17
Feb

A new study shows Europe’s power waning — and if the continent doesn’t get its act together soon, it could put the global order in serious jeopardy.

By Justin Vaïsse

Nicolas Sarkozy, France's president, centre, reacts with Hu Jintao, China's president, second left, and U.S. President Barack Obama, right, during the family photograph at the Group of 20 (G20) Cannes Summit at the Palais des Festivals, in Cannes, France, on Thursday, Nov. 3, 2011. European leaders for the first time raised the prospect of the euro area splintering, choosing to treat Greece's December referendum on the terms of a bailout package as an in-or-out vote on the debt-stricken nation's future in the currency union. Photographer: Chris Ratcliffe/Bloomberg

Until recently, Europeans enjoyed a pretty comfortable position in most international organizations. At the IMF, they had an unquestioned hold on the directorship and could lecture other countries on how to govern themselves and run their economies, while each large European country had its own IMF representative. But all that changed in 2011. Now, Europeans are themselves being lectured by China and Brazil for not solving their financial crisis despite having the resources to do so. Europe managed to hang on to the directorship in June when Christine Lagarde succeeded Dominique Strauss-Kahn, but only because of divisions among emerging economies. If the euro crisis continues, Europeans will likely be forced to give up more of their voting weight — as they started doing in 2010 during a reallocation of IMF board seats — and ultimately lose the directorship.

The power realignment at the IMF is just one example of the way the euro crisis has undermined Europe’s geopolitical clout in the past two years, transforming it from a reliable global problem-solver to a problem itself. True, the sky is not falling: Europe has had some remarkable successes in 2011, such as the successful intervention in Libya, the relatively smooth entry of Russia into the World Trade Organization, and the agreement reached at the Durban conference on climate change. But the out-of-control debt crisis has started eroding Europe’s foreign-policy tools and degrading its leverage with other powers like China. The 2012 edition of the European Foreign Policy Scorecard — the result of intensive research by 40 researchers under the auspices of the European Council on Foreign Relations and the Brookings Institution — makes this downward trajectory abundantly clear. If the euro crisis is not solved this year, Europe could experience in the years ahead an even more dramatic loss of power, one that would have negative consequences for world order, multilateral organizations, and the United States.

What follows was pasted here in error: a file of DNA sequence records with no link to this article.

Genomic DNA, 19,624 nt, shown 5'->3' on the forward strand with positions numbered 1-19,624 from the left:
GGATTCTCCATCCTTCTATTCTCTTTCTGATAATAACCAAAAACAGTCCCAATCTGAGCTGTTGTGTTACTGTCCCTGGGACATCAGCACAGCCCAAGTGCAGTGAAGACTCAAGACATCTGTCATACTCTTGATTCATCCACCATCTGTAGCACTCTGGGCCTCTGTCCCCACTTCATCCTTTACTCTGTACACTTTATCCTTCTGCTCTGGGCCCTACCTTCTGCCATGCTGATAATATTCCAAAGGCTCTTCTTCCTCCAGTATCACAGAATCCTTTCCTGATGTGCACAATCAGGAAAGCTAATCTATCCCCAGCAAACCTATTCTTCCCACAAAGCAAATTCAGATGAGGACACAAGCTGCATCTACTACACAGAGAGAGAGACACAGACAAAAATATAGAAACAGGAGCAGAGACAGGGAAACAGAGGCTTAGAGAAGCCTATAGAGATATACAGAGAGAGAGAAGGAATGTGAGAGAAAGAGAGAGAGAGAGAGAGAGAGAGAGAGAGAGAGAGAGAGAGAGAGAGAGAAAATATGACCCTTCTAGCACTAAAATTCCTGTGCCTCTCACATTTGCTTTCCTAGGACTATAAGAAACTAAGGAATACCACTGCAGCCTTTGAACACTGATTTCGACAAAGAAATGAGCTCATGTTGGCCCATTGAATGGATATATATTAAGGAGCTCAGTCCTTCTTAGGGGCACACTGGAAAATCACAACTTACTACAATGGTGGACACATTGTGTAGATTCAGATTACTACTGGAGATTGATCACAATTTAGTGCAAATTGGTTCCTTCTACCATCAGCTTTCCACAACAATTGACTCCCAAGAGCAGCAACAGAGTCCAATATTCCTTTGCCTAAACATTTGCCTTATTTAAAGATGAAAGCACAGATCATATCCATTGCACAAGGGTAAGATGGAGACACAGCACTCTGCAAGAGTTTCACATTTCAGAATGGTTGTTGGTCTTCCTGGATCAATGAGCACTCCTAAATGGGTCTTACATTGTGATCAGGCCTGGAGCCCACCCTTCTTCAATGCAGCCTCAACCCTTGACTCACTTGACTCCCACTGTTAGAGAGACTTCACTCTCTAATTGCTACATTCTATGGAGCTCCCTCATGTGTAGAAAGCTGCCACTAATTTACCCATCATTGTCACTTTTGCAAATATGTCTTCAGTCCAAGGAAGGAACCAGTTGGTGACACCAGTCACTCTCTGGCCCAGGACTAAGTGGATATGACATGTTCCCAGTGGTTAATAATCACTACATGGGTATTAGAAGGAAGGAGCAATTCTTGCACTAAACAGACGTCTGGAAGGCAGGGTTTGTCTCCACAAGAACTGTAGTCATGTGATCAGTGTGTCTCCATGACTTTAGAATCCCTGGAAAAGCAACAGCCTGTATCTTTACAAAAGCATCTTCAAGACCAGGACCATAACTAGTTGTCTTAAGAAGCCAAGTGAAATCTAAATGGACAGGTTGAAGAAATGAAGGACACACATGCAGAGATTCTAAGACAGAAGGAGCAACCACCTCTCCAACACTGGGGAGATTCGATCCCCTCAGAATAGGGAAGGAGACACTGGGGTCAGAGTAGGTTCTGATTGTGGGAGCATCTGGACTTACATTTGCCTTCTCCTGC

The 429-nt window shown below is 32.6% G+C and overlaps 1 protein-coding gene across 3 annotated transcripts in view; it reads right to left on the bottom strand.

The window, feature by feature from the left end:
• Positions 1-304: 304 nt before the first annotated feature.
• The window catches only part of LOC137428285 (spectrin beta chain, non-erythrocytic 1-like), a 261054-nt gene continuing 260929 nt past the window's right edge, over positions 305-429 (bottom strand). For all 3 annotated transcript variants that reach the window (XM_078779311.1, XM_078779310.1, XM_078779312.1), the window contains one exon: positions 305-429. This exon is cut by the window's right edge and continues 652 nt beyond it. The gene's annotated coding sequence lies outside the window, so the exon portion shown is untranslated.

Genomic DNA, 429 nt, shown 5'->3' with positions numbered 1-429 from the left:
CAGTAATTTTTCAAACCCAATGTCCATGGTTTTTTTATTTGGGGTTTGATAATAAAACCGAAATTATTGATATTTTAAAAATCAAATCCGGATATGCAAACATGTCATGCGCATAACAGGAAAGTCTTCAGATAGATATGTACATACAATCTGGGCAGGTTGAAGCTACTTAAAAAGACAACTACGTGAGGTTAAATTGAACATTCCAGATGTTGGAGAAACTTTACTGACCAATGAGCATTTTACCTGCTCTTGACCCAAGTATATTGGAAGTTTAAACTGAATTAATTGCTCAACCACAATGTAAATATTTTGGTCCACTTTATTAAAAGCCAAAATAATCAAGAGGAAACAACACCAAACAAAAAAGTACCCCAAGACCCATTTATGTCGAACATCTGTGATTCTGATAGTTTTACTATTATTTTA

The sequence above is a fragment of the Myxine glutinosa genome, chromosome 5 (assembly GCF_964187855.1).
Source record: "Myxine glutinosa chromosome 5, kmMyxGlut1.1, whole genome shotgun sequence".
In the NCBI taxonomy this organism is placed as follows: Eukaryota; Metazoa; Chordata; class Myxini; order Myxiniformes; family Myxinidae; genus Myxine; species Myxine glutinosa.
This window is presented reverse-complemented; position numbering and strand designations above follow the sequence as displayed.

Washington may be pivoting toward Asia and casting its lot with emerging powers like India and Brazil to maintain its leadership position. But a continued erosion of Europe’s place in the world would bode ill for the Western liberal order Washington seeks to defend. For all their flaws, Europeans are still the largest contributors to international organizations and the largest purveyors of development aid, and they still outspend all the BRIC countries combined in defense expenditures. Additionally, Europe plays an important role in getting the cooperation of other powers for collective solutions favored by the United States. Read more…

Justin Vaïsse is director of research at the Brookings Institution’s Center on the United States and Europe. He is, with Hans Kundnani of the European Council on Foreign Relations, the lead co-author of the European Foreign Policy Scorecard 2012.

As published in www.foreignpolicy.com on February 16, 2012.

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